Prudential Research Reveals More Than One Million Higher Rate Taxpayers are Missing Out On £1 Billion in Tax Relief

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New research from Prudential shows that almost one in four higher earners make no pension contributions, and the average higher rate taxpayer could save over £1,000 a year in tax relief by contributing to a pension.

Nearly a quarter (23 per cent) of all higher rate taxpayers could be collectively missing out on over £1 billion in tax relief each year because they do not contribute to a pension, according to new research(1) from Prudential.

HMRC data reveals that there were approximately 4.4 million higher rate taxpayers in the tax year 2013-14. Prudential’s research indicates that one million of them are not contributing to any pension scheme.

Based on the average annual earnings of a higher rate taxpayer of £50,200, making pension contributions of five per cent would reduce their annual tax bill by around £1,000. In many cases they could also benefit from additional employer contributions to a pension scheme.

The actual total amount of unclaimed tax relief could be even higher than this. Of those higher rate taxpayers who do contribute to a pension, 23 per cent are unsure whether they reclaim the full tax relief on their pension contributions that they are entitled to.

While members of occupational pension schemes receive basic and higher rate tax relief automatically through their payroll, members of personal pension schemes, including GPPs (Group Personal Pension Schemes), SIPPs (Self Invested Personal Pensions) and stakeholder pensions, only receive basic rate 20 per cent tax relief automatically. Higher rate taxpayers who are members of these schemes have to claim the additional relief themselves, through their annual tax return or by informing HMRC.

A typical higher rate taxpayer who fails to claim this additional 20 per cent relief would effectively be surrendering £500 to the taxman, assuming typical earnings of £50,200 and contributions of five per cent.

Overall, HMRC figures suggest the total tax liabilities for higher rate taxpayers is £62.7 billion a year, equating to an average tax bill of £14,3002(2).

Clare Moffat, a tax expert at Prudential, said: “Many people go to great lengths to make everyday household savings that could amount to only a few pounds. While that is not insignificant, they could bank many hundreds of pounds a year simply by fully utilising the tax relief available on certain pension contributions.

"With an annual average of £1,000 in tax relief available to higher rate taxpayers, it makes sense for people to maximise their contributions and make sure they’re getting all the relief they are due. Additionally, those who make regular pension contributions will potentially receive valuable employer contributions and therefore benefit from an even greater boost to the eventual value of their retirement pot.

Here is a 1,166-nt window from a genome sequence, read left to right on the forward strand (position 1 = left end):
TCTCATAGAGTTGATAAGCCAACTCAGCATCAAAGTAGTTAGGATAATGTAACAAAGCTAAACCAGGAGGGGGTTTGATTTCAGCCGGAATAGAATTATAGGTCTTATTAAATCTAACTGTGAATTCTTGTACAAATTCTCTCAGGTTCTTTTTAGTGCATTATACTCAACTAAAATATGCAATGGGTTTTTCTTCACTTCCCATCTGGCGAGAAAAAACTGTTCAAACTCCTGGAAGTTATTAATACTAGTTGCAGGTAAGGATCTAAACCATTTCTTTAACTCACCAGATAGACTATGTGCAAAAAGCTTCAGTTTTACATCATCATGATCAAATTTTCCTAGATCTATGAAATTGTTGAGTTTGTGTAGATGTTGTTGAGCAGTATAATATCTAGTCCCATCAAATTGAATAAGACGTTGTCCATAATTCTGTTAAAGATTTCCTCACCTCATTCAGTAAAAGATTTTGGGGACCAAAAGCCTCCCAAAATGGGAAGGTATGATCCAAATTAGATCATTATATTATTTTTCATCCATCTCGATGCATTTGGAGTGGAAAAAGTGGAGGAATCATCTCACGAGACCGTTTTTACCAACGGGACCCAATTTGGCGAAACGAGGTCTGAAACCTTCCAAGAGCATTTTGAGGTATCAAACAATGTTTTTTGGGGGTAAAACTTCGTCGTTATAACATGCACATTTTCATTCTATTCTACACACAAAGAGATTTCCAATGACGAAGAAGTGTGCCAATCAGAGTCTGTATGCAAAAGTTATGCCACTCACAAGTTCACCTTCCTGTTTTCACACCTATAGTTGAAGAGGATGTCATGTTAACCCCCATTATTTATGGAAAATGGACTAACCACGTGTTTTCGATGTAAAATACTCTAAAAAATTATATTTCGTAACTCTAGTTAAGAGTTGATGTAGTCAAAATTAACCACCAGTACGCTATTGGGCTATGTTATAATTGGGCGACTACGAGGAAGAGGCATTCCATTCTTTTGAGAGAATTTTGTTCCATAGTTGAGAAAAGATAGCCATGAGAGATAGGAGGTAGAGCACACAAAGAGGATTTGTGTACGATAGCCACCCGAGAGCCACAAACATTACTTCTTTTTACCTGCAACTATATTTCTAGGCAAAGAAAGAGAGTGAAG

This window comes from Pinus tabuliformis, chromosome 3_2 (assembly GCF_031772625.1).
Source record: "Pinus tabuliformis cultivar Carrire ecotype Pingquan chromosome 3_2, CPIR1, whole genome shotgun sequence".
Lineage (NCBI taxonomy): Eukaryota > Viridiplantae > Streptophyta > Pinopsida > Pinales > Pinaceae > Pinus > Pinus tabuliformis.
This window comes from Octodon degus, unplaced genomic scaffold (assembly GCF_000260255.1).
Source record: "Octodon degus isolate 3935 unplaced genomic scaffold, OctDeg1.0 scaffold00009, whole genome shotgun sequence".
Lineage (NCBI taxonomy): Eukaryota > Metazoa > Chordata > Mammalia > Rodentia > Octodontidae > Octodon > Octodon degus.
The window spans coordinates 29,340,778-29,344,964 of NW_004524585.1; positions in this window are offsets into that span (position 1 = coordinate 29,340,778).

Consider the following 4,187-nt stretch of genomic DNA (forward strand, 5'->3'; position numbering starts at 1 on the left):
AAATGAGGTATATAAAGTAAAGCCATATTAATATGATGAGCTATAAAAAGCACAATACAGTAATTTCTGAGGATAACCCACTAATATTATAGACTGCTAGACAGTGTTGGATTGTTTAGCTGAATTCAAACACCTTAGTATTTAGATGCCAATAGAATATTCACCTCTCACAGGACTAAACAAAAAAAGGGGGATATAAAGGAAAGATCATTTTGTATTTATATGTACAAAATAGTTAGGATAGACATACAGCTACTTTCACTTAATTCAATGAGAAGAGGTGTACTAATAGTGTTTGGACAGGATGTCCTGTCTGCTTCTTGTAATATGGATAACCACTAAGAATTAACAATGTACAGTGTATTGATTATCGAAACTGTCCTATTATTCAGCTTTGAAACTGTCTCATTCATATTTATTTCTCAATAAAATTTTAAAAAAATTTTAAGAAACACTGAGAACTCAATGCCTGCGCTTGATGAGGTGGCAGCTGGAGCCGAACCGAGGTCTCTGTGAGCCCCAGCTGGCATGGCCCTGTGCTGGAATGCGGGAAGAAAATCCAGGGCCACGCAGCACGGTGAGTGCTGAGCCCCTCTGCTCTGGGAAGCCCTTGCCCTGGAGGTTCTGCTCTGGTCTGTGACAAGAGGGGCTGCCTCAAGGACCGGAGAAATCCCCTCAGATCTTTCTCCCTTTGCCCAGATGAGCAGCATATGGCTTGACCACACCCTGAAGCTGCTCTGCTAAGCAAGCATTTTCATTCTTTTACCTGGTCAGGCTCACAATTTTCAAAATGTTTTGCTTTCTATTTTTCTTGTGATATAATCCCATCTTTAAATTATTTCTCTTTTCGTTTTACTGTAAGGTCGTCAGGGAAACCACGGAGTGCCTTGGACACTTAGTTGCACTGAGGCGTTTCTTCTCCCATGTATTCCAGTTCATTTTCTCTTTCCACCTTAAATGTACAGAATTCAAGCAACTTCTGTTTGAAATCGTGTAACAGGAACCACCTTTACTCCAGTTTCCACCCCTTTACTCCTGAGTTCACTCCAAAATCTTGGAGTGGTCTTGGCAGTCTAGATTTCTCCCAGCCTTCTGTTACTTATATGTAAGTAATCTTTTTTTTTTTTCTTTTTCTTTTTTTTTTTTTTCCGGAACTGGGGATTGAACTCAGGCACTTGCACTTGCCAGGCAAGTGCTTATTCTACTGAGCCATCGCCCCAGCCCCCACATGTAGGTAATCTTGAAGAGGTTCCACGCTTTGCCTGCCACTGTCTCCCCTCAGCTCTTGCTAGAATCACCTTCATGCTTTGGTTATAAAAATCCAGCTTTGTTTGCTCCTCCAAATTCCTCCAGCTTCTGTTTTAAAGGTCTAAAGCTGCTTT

“Substantial numbers of higher rate taxpayers are potentially failing to reclaim some or all of the full relief they are entitled to. For example, many higher rate taxpayers are now subject to the child benefit tax charge which increases the amount of tax payable, but it also means that the amount of tax relief available increases.”

Reclaiming missing tax relief

It is possible to reclaim tax relief you have missed out on in previous years and claims can be backdated for as much as four years if you are not usually required to submit a self-assessment return. The window for reclaiming if you do self-assess is shorter(3), but anyone in doubt is required to speak to HMRC in the first instance. The threshold for higher rate tax is set to rise to £42,385 in the 2015/16 tax year.

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Notes to editors

1. Research conducted by Consumer Intelligence ( from 14-23 November 2014 among 382 higher-rate taxpayers earning between £41,185 and £150,000 a year.

2. Please refer to attachment - Income tax liabilities.

3. The time limits on reclaiming higher rate tax relief are as follows:

  • If the taxpayer is not required to complete a self-assessment return – the time limit is four years after the end of the tax year.
  • If the taxpayer is required to complete a self-assessment return – the limit is one year after the 31 January which follows the end of the tax year (e.g. in respect of the 2013-2014 tax year, higher rate relief would have to be claimed by 31 January 2016).
  • The time limits differ because with self-assessment the taxpayer must have completed their tax return by 31 January following the end of the tax year in question. Otherwise they'll face a late return penalty. Taxpayers then have 12 months to amend that return.

4. Anyone wishing to check their arrangements with HMRC should contact 0300 200 3300.

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